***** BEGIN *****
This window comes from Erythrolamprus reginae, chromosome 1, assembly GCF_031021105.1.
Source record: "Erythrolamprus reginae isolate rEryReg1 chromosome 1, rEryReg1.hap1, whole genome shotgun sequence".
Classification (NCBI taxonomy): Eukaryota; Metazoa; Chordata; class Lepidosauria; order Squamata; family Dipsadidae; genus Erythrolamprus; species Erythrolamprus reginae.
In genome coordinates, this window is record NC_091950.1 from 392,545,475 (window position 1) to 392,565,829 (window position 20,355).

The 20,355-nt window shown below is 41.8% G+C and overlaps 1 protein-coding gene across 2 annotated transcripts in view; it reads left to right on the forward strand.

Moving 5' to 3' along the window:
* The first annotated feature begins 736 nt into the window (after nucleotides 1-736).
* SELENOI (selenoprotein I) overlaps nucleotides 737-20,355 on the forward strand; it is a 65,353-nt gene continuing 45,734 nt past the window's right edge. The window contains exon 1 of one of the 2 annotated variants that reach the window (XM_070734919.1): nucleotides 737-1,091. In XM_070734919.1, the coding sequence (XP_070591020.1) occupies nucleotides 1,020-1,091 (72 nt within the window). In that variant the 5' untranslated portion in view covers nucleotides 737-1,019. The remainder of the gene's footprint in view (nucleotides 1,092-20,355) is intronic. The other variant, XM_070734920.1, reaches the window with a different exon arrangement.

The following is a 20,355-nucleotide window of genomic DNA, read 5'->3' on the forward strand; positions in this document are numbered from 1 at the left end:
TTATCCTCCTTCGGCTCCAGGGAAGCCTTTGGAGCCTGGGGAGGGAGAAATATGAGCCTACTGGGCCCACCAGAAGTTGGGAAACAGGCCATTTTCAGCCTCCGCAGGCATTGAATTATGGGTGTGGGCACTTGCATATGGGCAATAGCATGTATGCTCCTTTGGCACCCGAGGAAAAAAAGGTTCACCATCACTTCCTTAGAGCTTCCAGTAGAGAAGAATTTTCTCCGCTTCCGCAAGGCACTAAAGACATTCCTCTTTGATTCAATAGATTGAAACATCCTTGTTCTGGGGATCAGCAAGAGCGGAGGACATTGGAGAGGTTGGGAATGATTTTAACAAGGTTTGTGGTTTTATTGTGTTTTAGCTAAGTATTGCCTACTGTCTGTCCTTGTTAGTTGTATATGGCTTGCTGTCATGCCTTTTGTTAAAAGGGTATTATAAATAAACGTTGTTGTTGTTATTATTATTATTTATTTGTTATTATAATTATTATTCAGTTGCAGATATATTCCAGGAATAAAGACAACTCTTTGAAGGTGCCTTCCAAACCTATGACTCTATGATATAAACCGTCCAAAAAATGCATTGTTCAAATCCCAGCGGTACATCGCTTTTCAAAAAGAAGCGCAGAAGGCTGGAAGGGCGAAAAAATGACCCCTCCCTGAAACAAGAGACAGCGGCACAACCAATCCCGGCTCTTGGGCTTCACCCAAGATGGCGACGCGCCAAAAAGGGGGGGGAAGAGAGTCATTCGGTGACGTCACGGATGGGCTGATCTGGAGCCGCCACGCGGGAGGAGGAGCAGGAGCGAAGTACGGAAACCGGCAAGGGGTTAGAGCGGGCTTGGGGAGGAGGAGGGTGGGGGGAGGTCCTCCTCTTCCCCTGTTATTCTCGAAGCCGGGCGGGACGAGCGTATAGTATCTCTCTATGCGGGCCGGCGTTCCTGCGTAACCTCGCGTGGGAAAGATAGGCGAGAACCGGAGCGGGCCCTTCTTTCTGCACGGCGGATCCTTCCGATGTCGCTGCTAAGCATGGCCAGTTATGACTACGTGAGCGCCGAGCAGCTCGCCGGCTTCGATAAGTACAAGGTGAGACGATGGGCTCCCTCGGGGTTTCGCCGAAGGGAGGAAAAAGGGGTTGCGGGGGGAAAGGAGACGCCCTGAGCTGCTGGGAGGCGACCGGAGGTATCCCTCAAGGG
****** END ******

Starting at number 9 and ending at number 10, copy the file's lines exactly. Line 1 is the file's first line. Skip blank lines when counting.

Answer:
The following is a 20,355-nucleotide window of genomic DNA, read 5'->3' on the forward strand; positions in this document are numbered from 1 at the left end:
TTATCCTCCTTCGGCTCCAGGGAAGCCTTTGGAGCCTGGGGAGGGAGAAATATGAGCCTACTGGGCCCACCAGAAGTTGGGAAACAGGCCATTTTCAGCCTCCGCAGGCATTGAATTATGGGTGTGGGCACTTGCATATGGGCAATAGCATGTATGCTCCTTTGGCACCCGAGGAAAAAAAGGTTCACCATCACTTCCTTAGAGCTTCCAGTAGAGAAGAATTTTCTCCGCTTCCGCAAGGCACTAAAGACATTCCTCTTTGATTCAATAGATTGAAACATCCTTGTTCTGGGGATCAGCAAGAGCGGAGGACATTGGAGAGGTTGGGAATGATTTTAACAAGGTTTGTGGTTTTATTGTGTTTTAGCTAAGTATTGCCTACTGTCTGTCCTTGTTAGTTGTATATGGCTTGCTGTCATGCCTTTTGTTAAAAGGGTATTATAAATAAACGTTGTTGTTGTTATTATTATTATTTATTTGTTATTATAATTATTATTCAGTTGCAGATATATTCCAGGAATAAAGACAACTCTTTGAAGGTGCCTTCCAAACCTATGACTCTATGATATAAACCGTCCAAAAAATGCATTGTTCAAATCCCAGCGGTACATCGCTTTTCAAAAAGAAGCGCAGAAGGCTGGAAGGGCGAAAAAATGACCCCTCCCTGAAACAAGAGACAGCGGCACAACCAATCCCGGCTCTTGGGCTTCACCCAAGATGGCGACGCGCCAAAAAGGGGGGGGAAGAGAGTCATTCGGTGACGTCACGGATGGGCTGATCTGGAGCCGCCACGCGGGAGGAGGAGCAGGAGCGAAGTACGGAAACCGGCAAGGGGTTAGAGCGGGCTTGGGGAGGAGGAGGGTGGGGGGAGGTCCTCCTCTTCCCCTGTTATTCTCGAAGCCGGGCGGGACGAGCGTATAGTATCTCTCTATGCGGGCCGGCGTTCCTGCGTAACCTCGCGTGGGAAAGATAGGCGAGAACCGGAGCGGGCCCTTCTTTCTGCACGGCGGATCCTTCCGATGTCGCTGCTAAGCATGGCCAGTTATGACTACGTGAGCGCCGAGCAGCTCGCCGGCTTCGATAAGTACAAGGTGAGACGATGGGCTCCCTCGGGGTTTCGCCGAAGGGAGGAAAAAGGGGTTGCGGGGGGAAAGGAGACGCCCTGAGCTGCTGGGAGGCGACCGGAGGTATCCCTCAAGGG